Wednesday, December 11, 2013


I'm pretty sure that just about every parent has whipped up a batch of homemade clay at one time or another. I think we've tried just about every clay recipe we've ever run across.
Some are better than others and some just have different purposes. We have a play-dough recipe that stays soft and colorful for practically forever and won't dry out a long as you keep it in a zippy bag. We make a new batch from time to time and I think the making is as much fun as the playing when its done.

Still, we had a difficult time finding a baker's type clay that we really liked. The typical salt/flour stuff distorts too easily and I wasn't fond of the texture. Some clays didn't dry well... they would crack or get grainy of just plain stink while they baked.

Then we found this simple recipe and fell in love. I don't even remember where it came from... I have it scribbled on a piece of paper in the back of my recipe binder.

Simple ingredients. It does need to be cooked but is well worth the extra time and effort.

2 cups baking soda
1 cup cornstarch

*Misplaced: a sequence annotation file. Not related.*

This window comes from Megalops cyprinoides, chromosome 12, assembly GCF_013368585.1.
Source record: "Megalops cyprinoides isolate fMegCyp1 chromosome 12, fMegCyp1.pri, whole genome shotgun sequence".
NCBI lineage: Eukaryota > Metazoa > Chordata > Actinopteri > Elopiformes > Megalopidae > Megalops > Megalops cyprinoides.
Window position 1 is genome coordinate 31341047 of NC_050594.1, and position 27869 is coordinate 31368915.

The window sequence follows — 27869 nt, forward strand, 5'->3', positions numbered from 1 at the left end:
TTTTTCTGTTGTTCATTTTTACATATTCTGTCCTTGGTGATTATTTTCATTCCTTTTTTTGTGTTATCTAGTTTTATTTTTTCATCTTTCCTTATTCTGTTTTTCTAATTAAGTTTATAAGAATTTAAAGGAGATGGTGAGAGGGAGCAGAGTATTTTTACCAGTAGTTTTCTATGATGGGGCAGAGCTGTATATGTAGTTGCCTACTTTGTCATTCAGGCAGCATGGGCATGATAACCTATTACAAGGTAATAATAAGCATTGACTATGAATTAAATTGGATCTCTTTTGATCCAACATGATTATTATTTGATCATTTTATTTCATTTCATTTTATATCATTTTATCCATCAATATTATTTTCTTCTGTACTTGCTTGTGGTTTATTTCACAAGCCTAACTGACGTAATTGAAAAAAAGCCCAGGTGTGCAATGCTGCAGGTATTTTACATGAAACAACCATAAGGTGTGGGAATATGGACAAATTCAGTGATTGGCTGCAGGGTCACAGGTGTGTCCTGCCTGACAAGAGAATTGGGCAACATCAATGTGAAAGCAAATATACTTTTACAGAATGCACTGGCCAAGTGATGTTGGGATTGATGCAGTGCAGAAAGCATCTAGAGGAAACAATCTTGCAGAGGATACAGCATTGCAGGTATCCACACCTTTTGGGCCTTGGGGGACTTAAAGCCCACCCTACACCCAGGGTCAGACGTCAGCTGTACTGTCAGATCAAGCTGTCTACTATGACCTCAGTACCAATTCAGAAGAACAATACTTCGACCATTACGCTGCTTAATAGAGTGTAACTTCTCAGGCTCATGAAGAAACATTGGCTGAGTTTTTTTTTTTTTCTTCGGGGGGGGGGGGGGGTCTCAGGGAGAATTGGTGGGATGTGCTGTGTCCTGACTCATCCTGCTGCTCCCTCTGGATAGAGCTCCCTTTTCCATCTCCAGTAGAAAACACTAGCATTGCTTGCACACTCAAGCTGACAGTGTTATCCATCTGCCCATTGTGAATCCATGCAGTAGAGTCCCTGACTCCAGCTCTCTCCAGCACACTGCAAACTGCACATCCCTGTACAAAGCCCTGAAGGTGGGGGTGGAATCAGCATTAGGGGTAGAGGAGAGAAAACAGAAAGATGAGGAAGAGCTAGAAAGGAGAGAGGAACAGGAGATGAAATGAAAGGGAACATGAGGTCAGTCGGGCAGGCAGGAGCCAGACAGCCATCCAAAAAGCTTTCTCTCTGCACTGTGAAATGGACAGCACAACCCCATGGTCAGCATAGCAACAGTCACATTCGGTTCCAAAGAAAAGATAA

1 1/4 cup water

Mix the baking soda and cornstarch in a heavy pot. Add the water and stir to start mixing. Put on the stove on medium heat and bring to a boil stirring constantly.

In a minute or two the watery mixture will begin to thicken and then will quite suddenly take on the characteristics of mashed potatoes... take it off the stove as soon as it does this and dump it out of the pot onto a cookies sheet in one lump. Cover the lump with a damp dish cloth and leave to cool.

Once its cool it can be divided into smaller chunks and worked with hands... big and small. It will have the smooth silky consistency of fondant! Soft enough for even the youngest of helpers to enjoy.


Roll it out on a surface lightly dusted with cornstarch to about 1/4 inch and cut into shapes freeform or with cookie cutters. We gently stamped some pieces with regular rubber stamps. Don't forget a small hole for a ribbon if you wish to hang them.

It can also be used for small sculptures though it will be a bit more risky to dry nicely. We have 2 small ft snowmen drying on a windowsill. 

Pieces will air dry if left on their own but can be hurried along in an over set to 250.

Dried pieces will be pure white and smooth. Its the closest you can get to homemade porcelain. Sturdy enough to be handled, fragile enough to be precious.


Dried pieces can be sanded, painted, adorned with baubles and sealed. We're planning to paint tonight though I think I'll keep some just like they are.

Extra dough... if you have any... can be put in a zippy bag and kept in the fridge for a long time. I've found that portions kept in the fridge for a while will be a bit sticky once warmed back up with the working of hands. Just work in a little more cornstarch until its no longer sticky.

No comments:

Post a Comment